The situation is as follows: bucks have been passed, folk have been standing over your meat, and farmers have been jumping through hoops.
Reading through a transcript from Stormont of the ministerial statement and subsequent questions on horse meat the other day – I've got my hobbies, you've got yours – one detected the usual twin ingredients of our ready-made democracy: minister called to account and political capital extracted.
They're the same thing under different guises. Agriculture Minister Michelle O'Neill was accused of passing the buck, but then the same charge has been levelled at everyone in the food chain, so to speak.
It's unfair to accuse Michelle of dancing round the issue, even if her critics aver that she has the ministerial mien of someone who likes nothing better than a shimmy round her handbag.
She it was who said farmers had been jumping through hoops so that they could put quality assurance logos on "a product that they can stand over". I'm not sure I like the sound of that.
Meat is a mucky business, and the fewer people that go near it, never mind standing over it, the better. Mind you, I suppose farmers have more of an excuse than most.
Alliance MLA Kieran McCarthy said someone needed to take responsibility. But he's a vegetarian, what did he know?
Michelle said she didn't know about the buck being passed, but she knew where it stopped: with the Food Standards Agency.
Asked by another suspicious member why testing had taken place for equine drugs in Northern Irish meat, she said: "That is like saying that you should ignore a problem until it exists." Ah yes, horse meat: it's a chicken and egg situation.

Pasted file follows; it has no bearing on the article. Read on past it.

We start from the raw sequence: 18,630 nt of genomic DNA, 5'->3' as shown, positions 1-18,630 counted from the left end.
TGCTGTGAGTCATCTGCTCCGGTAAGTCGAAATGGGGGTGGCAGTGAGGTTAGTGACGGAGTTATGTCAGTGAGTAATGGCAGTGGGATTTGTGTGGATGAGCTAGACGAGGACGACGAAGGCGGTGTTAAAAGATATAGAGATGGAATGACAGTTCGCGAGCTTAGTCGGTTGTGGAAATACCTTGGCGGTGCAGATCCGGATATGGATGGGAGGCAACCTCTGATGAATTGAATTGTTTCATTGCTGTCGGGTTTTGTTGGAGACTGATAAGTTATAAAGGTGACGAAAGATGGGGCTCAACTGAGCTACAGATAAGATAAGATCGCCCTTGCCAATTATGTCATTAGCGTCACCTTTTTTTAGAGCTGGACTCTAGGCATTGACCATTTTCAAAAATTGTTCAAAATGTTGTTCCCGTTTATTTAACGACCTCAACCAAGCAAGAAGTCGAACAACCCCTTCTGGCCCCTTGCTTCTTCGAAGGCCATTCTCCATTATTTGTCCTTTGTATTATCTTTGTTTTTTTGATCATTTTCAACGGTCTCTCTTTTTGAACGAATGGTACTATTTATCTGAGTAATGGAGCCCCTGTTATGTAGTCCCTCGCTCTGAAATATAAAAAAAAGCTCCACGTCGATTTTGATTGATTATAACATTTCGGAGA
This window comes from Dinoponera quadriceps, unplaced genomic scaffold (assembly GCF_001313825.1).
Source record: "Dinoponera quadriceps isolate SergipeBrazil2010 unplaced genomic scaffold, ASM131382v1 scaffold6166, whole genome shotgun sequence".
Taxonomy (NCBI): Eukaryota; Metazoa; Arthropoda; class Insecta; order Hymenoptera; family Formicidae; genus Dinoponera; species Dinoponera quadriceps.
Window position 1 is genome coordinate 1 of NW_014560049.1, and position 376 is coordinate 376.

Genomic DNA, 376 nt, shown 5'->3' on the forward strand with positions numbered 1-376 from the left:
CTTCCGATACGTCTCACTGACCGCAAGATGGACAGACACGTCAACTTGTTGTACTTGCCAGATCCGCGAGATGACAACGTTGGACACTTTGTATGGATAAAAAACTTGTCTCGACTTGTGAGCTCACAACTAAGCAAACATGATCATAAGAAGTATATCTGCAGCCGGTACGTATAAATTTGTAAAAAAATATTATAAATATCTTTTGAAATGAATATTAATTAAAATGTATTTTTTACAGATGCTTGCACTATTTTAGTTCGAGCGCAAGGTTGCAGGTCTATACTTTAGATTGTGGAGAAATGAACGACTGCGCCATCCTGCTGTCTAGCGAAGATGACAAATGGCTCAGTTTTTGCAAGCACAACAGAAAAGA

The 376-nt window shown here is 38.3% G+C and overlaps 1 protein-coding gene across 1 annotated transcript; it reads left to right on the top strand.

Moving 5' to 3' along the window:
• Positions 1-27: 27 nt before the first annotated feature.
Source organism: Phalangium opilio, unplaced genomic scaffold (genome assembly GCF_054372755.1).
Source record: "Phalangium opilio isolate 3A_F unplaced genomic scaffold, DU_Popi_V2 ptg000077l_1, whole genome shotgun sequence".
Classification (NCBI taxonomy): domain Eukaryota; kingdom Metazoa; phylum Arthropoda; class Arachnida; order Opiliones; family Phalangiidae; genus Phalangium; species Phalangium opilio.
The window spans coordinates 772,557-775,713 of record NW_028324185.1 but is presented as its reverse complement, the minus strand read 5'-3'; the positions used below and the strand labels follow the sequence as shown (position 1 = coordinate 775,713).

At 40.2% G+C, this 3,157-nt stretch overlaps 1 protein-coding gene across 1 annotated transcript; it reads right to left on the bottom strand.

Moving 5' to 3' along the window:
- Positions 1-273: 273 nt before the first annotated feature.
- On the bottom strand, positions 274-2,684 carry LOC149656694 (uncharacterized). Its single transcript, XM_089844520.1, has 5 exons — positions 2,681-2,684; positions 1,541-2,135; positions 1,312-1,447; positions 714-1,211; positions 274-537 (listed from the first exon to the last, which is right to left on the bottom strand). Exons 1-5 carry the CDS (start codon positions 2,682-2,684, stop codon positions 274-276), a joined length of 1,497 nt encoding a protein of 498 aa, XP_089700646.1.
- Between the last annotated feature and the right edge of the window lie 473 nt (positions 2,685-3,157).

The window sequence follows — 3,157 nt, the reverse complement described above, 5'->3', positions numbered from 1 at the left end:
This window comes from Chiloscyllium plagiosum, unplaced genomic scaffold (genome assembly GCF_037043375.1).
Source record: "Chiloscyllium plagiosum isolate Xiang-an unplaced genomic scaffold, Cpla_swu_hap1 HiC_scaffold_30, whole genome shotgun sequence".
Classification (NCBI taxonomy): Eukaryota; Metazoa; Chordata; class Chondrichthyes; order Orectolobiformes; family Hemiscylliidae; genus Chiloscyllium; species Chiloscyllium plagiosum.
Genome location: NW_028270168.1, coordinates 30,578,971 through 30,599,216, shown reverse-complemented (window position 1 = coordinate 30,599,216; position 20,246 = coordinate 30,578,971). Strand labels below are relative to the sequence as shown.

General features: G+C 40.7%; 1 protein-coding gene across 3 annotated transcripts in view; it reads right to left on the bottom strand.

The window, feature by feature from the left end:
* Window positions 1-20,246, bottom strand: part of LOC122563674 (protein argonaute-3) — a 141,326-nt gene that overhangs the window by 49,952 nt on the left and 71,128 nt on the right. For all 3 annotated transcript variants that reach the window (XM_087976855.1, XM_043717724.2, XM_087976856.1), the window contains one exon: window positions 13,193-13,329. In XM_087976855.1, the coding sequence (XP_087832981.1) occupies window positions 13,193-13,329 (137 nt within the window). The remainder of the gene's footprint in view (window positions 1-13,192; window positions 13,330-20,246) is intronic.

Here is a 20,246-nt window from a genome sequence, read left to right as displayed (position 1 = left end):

Again, the minister said the FSA was in the saddle for this bucking bronco: "Throw your head up or choose to ignore it, but that is the reality." Head? Up? Throw? What could it all mean?
Michelle's point re the matter of cranial verticality related to other MLAs shaking their bonces doubtfully. But, while the horse meat scandal is making us all throw up (apart from the usual macho types who'd eat their own organs if the menu was otherwise veggie), you have to wonder how the authorities generally could let this sort of thing happen.
I don't mean in Northern Ireland, where the meat is pure and clean, and I'm not just referring to horse meat.
It's all the guff the capitalists put in our grub.
The high street butcher you can usually trust but, elsewhere, we don't know what we're eating any more.
Hydrogenated fat, e numbers, slaughterhouse sweepings. They'll bung anything in they can.
Then they'll use words to disguise it. They call salt "sodium". If there's profit to be made, there are capitalists out there who'll poison you for it.
All right, horse meat ain't poison. But it's not what peculiarly picky northern European gourmands pay for when they buy their packet lasagne.
Even when you make an effort to eat healthily, you get screwed. How many times have you picked up a product boasting that it's made from the latest superberry, only to find that said ingredient comprises one per cent of the total?
The other 99% is aspartame.
Someone must take charge of this whole ridiculous mess. Who's the Prime Minister? What's he doing?
Oh, he's throwing his head about?
Well, it's a start, I suppose.